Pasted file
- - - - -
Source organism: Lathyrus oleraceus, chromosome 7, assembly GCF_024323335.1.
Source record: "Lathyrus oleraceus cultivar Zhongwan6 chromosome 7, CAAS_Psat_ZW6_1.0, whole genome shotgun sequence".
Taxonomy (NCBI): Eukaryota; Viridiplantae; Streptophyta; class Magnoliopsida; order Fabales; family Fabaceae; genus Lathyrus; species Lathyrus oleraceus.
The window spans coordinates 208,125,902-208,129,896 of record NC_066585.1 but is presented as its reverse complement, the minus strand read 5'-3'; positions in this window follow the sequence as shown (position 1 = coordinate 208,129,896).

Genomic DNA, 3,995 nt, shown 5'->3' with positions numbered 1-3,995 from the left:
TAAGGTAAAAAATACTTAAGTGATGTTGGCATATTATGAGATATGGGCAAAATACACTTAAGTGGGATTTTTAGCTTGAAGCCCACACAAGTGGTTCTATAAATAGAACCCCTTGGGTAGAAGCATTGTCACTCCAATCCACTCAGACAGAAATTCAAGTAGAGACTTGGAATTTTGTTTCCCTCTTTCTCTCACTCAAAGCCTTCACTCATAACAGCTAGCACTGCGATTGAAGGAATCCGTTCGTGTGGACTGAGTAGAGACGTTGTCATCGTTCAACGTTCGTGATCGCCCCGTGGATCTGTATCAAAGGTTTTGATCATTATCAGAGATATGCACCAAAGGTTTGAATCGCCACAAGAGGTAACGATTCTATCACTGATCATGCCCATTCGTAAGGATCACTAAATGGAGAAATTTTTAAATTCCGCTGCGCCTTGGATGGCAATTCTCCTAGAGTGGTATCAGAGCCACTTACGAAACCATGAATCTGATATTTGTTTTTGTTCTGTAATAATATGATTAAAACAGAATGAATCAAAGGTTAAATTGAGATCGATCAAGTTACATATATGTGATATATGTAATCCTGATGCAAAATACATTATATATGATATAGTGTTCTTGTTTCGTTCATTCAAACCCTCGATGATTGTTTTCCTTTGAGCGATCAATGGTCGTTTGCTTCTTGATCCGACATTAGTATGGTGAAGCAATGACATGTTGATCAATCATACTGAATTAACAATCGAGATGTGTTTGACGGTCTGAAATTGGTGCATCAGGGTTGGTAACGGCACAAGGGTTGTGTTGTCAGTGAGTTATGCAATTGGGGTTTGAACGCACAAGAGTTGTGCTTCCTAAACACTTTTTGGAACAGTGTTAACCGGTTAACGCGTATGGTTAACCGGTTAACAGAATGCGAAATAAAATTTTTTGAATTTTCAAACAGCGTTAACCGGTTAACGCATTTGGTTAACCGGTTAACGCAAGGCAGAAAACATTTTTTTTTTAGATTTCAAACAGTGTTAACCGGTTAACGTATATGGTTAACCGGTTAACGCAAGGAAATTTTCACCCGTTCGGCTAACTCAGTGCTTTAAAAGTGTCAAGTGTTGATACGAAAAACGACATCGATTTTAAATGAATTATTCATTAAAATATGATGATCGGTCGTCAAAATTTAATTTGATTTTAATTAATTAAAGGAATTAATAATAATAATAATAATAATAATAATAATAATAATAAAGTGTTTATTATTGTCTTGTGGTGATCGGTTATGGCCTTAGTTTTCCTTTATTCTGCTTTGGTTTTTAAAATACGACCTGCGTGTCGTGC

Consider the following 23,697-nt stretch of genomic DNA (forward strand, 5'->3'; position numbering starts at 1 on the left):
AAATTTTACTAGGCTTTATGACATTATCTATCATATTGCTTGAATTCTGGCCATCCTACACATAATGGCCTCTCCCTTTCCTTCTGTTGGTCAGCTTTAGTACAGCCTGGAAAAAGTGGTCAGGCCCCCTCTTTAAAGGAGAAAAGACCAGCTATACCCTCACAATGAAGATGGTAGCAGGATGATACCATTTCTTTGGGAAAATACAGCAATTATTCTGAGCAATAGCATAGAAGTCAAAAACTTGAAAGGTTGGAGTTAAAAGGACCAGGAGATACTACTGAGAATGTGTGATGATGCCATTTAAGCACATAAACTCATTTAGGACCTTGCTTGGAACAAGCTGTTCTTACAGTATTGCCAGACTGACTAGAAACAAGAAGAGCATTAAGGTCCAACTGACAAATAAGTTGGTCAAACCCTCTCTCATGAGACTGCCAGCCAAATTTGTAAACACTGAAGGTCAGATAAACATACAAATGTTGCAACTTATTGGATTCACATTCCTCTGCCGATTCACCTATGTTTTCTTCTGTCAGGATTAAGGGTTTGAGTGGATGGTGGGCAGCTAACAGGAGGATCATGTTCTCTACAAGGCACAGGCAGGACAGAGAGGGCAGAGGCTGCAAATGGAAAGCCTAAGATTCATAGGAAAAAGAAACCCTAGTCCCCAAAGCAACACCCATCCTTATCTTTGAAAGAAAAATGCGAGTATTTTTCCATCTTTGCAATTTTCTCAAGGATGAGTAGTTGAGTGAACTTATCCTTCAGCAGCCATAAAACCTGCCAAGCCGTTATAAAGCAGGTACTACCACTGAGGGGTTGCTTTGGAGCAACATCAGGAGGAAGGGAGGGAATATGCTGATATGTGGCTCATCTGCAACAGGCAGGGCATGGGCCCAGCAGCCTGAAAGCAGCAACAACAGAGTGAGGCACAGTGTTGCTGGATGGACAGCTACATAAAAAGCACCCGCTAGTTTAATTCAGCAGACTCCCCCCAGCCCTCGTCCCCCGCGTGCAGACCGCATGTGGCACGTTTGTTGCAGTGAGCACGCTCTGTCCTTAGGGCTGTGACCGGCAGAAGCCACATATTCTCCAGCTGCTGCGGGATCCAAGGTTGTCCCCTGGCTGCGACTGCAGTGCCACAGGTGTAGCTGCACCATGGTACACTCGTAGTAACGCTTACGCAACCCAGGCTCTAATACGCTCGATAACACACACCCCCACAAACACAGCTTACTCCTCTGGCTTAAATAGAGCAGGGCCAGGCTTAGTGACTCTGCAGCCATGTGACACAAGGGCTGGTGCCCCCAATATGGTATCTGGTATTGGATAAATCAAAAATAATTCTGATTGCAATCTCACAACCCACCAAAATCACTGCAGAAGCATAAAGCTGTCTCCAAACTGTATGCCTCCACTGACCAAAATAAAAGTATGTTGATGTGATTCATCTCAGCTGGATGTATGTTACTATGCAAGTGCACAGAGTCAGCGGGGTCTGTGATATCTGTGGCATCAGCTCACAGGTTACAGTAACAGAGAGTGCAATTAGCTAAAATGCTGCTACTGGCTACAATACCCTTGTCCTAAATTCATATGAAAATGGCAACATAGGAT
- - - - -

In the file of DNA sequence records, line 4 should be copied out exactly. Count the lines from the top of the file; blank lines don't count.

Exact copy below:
The window spans coordinates 208,125,902-208,129,896 of record NC_066585.1 but is presented as its reverse complement, the minus strand read 5'-3'; positions in this window follow the sequence as shown (position 1 = coordinate 208,129,896).